CFPB defends its toughness; Freedom Mortgage's rapid rise
Receiving Wide Coverage ...
Looking back: Ten years “after presiding over the collapse of Lehman Brothers,” which the Wall Street Journal calls “the biggest casualty of the worst financial crisis since the Great Depression,” former CEO Dick Fuld “is still working on the second act of a Wall Street career that many predicted had also expired in September 2008.”
“Branded as one of the villains of that era, blamed for not heeding the warnings about Lehman’s risks and not securing a deal that might have averted disaster,” Fuld continues to run Matrix Private Capital, a financial advisory firm he opened shortly after Lehman’s collapse.
Scott Freidheim was Lehman’s chief administrative officer “on the day it closed its doors forever.” In a Financial Times op-ed, he says: “Speaking as someone who was on the inside looking out, the answer is clear: Lehman could have and should have been saved.”
One of the biggest changes on Wall Street since then is the shift of “profits, assets and influence” from big investment banks like Goldman Sachs to “money-management giants such as BlackRock and Vanguard Group. These firms were once sleepy clients of Wall Street. Today they are its power brokers, directing huge flows of capital and capturing the lion’s share of the finance industry’s fees.”
The Journal offers “five important takeaways from [the Lehman] collapse that still haven’t sunk in.”
The FT looks at five things that were supposed to happen in the wake of the crisis but didn’t.
Wall Street Journal
More woes for Wells: The Justice Department is investigating Wells Fargo’s wholesale banking unit to see if employees committed fraud by improperly altering customer documents without their consent. DOJ “in recent weeks has sought more information from the bank to examine if management pressure prompted the employees to improperly alter or add the information,” the paper says. It is “interested to learn if there is a pattern of unethical and potentially fraudulent employee behavior tied to management pressure.”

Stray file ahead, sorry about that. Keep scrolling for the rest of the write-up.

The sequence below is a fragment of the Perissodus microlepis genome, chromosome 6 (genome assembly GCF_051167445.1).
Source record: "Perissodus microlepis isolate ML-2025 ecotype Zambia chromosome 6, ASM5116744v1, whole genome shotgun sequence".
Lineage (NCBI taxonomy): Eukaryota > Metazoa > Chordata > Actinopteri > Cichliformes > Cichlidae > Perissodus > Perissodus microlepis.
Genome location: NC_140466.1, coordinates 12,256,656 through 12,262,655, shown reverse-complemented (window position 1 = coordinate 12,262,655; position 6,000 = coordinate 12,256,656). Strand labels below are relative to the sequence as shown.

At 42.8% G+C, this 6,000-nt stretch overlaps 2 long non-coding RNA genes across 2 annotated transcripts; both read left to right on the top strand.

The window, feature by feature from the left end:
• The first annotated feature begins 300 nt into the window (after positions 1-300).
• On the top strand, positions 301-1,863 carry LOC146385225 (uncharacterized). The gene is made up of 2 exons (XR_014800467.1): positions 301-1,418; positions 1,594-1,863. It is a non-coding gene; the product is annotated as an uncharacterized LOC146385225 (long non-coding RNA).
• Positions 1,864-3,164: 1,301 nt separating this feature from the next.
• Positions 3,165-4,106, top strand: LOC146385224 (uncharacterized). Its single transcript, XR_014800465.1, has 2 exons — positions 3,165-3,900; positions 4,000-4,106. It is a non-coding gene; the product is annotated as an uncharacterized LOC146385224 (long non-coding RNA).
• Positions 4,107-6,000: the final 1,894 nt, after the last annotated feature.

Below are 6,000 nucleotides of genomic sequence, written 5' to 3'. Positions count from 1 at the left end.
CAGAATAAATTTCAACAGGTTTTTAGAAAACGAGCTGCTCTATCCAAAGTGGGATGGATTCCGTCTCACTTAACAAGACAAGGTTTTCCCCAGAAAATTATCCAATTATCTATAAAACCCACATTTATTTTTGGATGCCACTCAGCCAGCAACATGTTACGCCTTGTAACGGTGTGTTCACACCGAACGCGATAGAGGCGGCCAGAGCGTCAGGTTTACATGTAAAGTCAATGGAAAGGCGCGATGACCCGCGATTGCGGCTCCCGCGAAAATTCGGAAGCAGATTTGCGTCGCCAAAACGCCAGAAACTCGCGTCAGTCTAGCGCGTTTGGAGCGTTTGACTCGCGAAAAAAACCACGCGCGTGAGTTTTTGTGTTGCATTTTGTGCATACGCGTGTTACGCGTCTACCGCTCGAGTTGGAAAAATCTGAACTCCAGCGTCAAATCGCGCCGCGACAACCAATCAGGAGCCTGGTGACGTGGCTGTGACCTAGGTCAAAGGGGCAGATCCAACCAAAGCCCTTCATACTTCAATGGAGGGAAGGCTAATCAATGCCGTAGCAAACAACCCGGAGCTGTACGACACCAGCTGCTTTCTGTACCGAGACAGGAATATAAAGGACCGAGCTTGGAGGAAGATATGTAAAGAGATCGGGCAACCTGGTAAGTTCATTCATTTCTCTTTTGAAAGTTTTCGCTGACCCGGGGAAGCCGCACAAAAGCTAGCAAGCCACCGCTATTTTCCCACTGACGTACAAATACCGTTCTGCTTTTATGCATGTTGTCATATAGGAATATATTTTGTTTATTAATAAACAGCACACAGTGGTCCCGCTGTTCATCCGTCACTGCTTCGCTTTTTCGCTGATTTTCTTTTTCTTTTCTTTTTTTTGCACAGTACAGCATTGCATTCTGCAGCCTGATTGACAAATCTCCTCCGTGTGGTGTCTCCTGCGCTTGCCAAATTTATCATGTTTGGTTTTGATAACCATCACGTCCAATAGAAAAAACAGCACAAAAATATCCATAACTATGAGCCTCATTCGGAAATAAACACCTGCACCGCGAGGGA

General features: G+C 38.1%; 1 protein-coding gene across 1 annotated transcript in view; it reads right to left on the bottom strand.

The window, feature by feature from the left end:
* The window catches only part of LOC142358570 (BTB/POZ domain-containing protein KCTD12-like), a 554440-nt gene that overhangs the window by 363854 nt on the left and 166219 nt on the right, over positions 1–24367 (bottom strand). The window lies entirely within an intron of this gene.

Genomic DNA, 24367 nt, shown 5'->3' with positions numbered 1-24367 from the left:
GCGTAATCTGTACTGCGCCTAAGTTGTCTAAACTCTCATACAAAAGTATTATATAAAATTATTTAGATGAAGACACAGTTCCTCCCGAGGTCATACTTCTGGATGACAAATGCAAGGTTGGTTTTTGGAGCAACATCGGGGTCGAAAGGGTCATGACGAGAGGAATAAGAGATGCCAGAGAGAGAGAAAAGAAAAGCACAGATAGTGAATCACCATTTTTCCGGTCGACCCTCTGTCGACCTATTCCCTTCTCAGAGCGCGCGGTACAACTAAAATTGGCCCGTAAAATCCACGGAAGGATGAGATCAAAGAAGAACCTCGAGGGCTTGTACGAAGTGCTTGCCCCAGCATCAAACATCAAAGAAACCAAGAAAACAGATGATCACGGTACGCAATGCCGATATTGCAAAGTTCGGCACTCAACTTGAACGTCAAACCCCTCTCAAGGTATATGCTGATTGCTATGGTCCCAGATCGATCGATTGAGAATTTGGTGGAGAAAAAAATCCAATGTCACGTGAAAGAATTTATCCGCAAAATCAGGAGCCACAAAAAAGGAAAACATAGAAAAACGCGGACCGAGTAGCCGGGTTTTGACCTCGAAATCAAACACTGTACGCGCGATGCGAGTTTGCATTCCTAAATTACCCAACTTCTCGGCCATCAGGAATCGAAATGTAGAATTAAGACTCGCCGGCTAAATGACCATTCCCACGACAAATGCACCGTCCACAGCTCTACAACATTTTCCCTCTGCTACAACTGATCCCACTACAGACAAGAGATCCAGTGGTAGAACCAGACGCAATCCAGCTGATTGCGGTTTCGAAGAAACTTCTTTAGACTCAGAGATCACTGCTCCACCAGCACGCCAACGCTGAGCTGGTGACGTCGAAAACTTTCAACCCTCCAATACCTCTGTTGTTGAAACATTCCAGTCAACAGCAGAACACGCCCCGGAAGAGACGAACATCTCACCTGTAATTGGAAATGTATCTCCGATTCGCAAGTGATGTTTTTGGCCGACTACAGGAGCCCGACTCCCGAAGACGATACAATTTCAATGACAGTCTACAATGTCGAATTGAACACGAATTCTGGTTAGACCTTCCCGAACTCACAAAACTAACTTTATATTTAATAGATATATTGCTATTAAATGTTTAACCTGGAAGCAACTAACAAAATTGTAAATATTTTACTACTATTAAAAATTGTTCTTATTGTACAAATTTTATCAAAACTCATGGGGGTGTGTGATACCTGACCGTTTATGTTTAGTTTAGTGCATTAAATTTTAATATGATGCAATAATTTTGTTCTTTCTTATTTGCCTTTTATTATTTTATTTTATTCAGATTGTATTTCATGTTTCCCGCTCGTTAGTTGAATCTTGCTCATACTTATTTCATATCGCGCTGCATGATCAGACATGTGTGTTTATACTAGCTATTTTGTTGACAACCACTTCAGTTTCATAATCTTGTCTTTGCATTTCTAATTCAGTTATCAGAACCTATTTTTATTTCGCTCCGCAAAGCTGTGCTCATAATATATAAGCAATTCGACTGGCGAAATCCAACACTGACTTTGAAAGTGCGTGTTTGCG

Take that, critics: The Consumer Financial Protection Bureau “continues to scrutinize financial companies under the Trump administration,” according to the agency’s first supervisory report under acting Director Mick Mulvaney. “What’s notable is that the supervisory or examination part of the CFPB has experienced very little change. It’s largely business as usual,” according to Alan Kaplinsky, a financial industry lawyer.
Rising star: Freedom Mortgage, a New Jersey-based nonbank mortgage lender, is now the 11th largest mortgage originator in the country, up from 78th just six year ago. It produces more home loans than either Citigroup or Bank of America. "Its rise points to a bigger shift in the home-lending business to specialized mortgage lenders that fall outside the banking sector. Such nonbanks, critically wounded in the housing crisis, have re-emerged to become the market’s dominant players. They symbolize both the healthy reinvention of a mortgage market brought to its knees a decade ago — and how the growth in that market almost exclusively has been in its less-regulated corner.”
AML probe continues: The investigation into money laundering at Denmark’s largest bank is centered around $150 billion of transactions that flowed through Danske Bank’s Estonian branch — more money than in all of Estonia’s banks combined.
Citi never sleeps: Citigroup unveiled more major changes to its structure and management two days after announcing the retirement of its longtime CFO John Gerspach and two other executives. On Thursday the bank said it was merging two of the biggest divisions in its investment bank and reshuffling its management as it “looks to the future” following years of “repairing and rebuilding.” The revamped unit will be called Banking, Capital Markets and Advisory and will be jointly run out of New York and London. Citi promoted bankers Tyler Dickson and Manolo Falco to run the reconstructed units.
Let the promos begin: U.K. banks are offering a wide variety of rewards — from free coffee to movie tickets — to differentiate themselves in the battle to win premier banking customers.
Low tolerance: The U.K.’s Financial Conduct Authority is cautioning accountants to improve their auditing of financial companies’ client assets, saying they’re often “just not good enough.” “Be warned,” FCA Chairman Charles Randell said.
“I’m the guy who played a central role in this home thing and I regret it because … it got abused beyond everybody’s imagination. I will never, ever, ever, ever live out that scar that I carry for what happened with something I created. It did so much damage to so many people.” — Lewis Ranieri, the investor of the mortgage-backed bond, on the security’s role in the global financial crisis.